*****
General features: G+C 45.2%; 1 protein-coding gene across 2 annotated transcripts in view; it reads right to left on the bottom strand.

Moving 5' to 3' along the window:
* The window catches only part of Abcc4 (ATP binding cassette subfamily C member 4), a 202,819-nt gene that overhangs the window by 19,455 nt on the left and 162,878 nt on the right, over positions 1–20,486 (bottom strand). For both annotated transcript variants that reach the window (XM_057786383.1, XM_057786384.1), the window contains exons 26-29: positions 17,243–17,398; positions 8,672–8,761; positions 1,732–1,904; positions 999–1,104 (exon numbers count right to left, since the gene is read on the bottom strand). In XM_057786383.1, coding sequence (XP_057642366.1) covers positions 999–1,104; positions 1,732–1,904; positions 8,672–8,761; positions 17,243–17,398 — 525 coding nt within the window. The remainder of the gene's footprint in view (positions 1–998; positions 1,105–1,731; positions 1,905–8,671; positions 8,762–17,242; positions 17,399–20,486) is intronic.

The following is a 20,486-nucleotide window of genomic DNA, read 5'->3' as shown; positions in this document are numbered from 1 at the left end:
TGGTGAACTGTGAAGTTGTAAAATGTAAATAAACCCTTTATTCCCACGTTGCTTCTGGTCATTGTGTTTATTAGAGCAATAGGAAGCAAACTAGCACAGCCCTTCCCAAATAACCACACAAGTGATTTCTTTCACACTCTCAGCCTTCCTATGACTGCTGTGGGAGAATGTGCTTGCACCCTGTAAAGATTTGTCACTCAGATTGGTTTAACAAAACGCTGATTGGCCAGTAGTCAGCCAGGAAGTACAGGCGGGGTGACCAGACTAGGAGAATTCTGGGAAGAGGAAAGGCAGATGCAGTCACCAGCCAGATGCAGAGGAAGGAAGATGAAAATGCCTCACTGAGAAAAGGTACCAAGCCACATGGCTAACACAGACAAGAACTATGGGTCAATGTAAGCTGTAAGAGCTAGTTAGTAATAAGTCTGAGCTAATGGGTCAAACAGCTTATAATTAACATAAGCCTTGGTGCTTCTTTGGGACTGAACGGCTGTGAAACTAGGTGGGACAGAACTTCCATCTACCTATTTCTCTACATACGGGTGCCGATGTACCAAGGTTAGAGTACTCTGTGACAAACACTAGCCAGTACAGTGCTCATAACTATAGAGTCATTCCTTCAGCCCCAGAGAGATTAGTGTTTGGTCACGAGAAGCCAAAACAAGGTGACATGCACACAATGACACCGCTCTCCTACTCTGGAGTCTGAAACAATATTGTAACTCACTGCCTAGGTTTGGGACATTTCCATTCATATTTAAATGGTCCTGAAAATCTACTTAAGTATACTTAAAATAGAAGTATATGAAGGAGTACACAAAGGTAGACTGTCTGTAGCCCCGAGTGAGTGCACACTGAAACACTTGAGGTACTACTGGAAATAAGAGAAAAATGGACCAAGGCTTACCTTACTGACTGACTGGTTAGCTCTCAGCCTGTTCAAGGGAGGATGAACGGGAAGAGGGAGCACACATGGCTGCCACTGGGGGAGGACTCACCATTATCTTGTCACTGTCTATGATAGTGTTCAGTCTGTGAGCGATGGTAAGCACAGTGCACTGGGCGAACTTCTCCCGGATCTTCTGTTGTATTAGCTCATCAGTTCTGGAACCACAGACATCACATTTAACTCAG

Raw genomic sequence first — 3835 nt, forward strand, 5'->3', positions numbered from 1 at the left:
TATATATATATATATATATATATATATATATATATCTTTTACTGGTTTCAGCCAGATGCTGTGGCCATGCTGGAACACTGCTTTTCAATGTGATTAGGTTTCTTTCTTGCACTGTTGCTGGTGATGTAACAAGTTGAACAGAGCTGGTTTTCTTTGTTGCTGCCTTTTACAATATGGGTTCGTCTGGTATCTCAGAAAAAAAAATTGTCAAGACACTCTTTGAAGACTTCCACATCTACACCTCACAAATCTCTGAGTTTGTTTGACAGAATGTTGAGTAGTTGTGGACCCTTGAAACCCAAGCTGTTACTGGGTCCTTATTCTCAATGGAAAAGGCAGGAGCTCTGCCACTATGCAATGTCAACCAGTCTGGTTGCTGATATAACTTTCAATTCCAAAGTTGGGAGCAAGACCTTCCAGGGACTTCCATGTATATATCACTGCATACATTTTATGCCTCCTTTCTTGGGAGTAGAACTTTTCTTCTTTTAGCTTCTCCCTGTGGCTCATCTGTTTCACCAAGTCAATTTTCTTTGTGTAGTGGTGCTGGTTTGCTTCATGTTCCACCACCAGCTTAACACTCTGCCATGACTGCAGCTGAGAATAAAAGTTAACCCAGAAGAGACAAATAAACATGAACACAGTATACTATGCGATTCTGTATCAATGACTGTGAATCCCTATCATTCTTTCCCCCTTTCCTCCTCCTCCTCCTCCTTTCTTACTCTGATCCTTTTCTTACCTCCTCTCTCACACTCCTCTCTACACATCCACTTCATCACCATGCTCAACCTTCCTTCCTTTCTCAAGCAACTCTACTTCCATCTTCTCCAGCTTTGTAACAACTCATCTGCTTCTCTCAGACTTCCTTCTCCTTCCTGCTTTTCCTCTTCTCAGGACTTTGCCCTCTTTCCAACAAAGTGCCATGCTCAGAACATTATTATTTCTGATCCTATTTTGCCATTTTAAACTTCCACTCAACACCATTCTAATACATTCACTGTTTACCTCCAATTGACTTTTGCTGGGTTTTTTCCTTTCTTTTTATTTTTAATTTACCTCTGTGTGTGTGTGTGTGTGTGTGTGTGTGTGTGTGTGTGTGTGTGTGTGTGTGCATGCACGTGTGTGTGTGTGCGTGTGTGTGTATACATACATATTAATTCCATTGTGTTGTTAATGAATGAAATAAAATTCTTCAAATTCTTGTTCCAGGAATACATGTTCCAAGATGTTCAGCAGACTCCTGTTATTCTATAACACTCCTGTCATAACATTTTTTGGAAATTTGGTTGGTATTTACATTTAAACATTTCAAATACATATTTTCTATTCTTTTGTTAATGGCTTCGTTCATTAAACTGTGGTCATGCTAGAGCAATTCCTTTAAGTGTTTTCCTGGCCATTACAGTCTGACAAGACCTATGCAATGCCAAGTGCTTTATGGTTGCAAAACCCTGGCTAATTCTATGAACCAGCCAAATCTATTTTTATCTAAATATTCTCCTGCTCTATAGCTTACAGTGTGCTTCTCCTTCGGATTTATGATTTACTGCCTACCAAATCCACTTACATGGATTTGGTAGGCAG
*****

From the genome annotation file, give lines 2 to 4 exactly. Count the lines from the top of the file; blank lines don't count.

Moving 5' to 3' along the window:
* The window catches only part of Abcc4 (ATP binding cassette subfamily C member 4), a 202,819-nt gene that overhangs the window by 19,455 nt on the left and 162,878 nt on the right, over positions 1–20,486 (bottom strand). For both annotated transcript variants that reach the window (XM_057786383.1, XM_057786384.1), the window contains exons 26-29: positions 17,243–17,398; positions 8,672–8,761; positions 1,732–1,904; positions 999–1,104 (exon numbers count right to left, since the gene is read on the bottom strand). In XM_057786383.1, coding sequence (XP_057642366.1) covers positions 999–1,104; positions 1,732–1,904; positions 8,672–8,761; positions 17,243–17,398 — 525 coding nt within the window. The remainder of the gene's footprint in view (positions 1–998; positions 1,105–1,731; positions 1,905–8,671; positions 8,762–17,242; positions 17,399–20,486) is intronic.

The following is a 20,486-nucleotide window of genomic DNA, read 5'->3' as shown; positions in this document are numbered from 1 at the left end: